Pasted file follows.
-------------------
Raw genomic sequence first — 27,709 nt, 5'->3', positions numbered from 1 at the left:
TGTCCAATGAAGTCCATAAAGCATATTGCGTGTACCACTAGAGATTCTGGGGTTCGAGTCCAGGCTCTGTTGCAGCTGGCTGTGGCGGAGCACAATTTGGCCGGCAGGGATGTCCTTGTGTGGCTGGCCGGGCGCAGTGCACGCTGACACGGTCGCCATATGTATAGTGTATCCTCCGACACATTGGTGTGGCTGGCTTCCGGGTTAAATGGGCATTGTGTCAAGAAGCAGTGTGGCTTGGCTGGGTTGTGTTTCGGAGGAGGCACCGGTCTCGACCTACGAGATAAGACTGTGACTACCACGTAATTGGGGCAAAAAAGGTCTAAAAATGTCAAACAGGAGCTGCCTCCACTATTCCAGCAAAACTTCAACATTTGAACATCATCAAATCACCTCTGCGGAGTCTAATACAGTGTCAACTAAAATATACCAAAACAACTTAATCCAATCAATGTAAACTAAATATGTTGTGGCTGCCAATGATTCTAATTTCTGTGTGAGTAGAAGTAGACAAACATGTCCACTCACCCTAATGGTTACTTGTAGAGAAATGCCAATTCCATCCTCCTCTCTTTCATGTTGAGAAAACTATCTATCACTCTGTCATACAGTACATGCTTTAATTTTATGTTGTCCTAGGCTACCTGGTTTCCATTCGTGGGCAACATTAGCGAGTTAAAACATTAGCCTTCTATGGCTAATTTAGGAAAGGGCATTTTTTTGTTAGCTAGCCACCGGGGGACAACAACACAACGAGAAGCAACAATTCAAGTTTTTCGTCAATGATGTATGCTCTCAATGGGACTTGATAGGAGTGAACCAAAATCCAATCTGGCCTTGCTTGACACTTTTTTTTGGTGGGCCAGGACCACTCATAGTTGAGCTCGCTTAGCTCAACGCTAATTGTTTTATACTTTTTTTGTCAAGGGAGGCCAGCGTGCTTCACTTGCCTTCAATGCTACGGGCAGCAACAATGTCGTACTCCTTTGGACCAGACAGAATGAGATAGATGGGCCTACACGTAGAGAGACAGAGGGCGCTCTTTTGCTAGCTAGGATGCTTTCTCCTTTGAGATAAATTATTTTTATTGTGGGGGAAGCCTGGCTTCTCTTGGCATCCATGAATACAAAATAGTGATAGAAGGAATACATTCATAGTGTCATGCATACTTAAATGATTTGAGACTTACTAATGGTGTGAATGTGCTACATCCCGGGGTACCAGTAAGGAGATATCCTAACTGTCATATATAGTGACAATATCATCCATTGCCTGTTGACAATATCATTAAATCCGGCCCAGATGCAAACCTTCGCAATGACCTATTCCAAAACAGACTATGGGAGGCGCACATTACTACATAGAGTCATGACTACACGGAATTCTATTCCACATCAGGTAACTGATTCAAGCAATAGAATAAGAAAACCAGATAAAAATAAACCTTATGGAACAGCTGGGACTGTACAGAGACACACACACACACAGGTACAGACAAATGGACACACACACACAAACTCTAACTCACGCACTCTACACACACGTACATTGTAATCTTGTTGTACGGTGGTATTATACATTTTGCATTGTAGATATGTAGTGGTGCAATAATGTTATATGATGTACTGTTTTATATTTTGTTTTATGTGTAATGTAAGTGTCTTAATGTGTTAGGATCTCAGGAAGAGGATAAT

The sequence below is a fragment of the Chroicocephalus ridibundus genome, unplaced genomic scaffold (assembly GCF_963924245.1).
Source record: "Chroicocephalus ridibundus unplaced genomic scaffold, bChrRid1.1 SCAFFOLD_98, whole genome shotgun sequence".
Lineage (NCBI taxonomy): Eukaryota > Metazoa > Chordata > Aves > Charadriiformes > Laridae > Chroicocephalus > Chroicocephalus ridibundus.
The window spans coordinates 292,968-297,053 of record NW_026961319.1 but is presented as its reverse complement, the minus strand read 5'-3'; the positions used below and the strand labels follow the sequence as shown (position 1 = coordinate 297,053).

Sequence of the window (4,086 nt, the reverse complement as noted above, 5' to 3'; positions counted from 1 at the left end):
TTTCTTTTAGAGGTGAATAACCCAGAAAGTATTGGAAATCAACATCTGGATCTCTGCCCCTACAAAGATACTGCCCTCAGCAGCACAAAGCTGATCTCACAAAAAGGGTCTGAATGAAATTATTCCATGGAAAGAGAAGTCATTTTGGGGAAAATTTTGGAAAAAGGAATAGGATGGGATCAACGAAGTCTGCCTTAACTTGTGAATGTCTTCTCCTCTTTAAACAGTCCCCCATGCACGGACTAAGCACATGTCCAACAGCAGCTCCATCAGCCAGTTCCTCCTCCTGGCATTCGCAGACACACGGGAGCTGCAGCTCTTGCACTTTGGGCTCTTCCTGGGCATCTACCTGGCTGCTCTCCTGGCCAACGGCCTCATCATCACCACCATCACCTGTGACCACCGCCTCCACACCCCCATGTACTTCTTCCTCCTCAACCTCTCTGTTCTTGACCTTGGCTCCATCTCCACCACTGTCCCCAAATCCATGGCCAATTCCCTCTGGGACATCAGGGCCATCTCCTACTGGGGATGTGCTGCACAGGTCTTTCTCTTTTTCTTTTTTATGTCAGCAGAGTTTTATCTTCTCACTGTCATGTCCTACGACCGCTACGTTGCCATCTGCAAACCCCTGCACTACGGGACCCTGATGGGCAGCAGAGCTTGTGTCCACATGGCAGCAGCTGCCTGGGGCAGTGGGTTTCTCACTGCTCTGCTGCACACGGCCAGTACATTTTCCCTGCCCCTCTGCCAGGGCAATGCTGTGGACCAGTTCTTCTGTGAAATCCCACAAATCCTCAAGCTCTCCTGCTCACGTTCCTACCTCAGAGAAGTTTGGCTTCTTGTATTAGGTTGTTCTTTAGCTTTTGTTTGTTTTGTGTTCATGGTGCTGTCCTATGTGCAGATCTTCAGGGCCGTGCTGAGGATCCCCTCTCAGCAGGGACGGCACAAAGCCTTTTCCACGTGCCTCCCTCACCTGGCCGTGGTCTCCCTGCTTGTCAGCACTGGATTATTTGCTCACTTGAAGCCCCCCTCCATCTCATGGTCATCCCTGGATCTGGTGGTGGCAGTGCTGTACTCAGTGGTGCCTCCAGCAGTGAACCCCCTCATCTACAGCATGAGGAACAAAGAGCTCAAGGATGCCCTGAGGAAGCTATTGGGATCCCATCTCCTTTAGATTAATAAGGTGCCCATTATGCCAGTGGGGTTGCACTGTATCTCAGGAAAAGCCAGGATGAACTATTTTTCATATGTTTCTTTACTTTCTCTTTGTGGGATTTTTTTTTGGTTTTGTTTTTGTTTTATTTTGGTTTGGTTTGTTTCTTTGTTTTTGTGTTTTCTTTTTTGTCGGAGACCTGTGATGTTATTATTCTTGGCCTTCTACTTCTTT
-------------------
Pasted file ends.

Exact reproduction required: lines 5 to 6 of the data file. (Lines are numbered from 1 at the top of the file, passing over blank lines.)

Lineage (NCBI taxonomy): Eukaryota > Metazoa > Chordata > Aves > Charadriiformes > Laridae > Chroicocephalus > Chroicocephalus ridibundus.
The window spans coordinates 292,968-297,053 of record NW_026961319.1 but is presented as its reverse complement, the minus strand read 5'-3'; the positions used below and the strand labels follow the sequence as shown (position 1 = coordinate 297,053).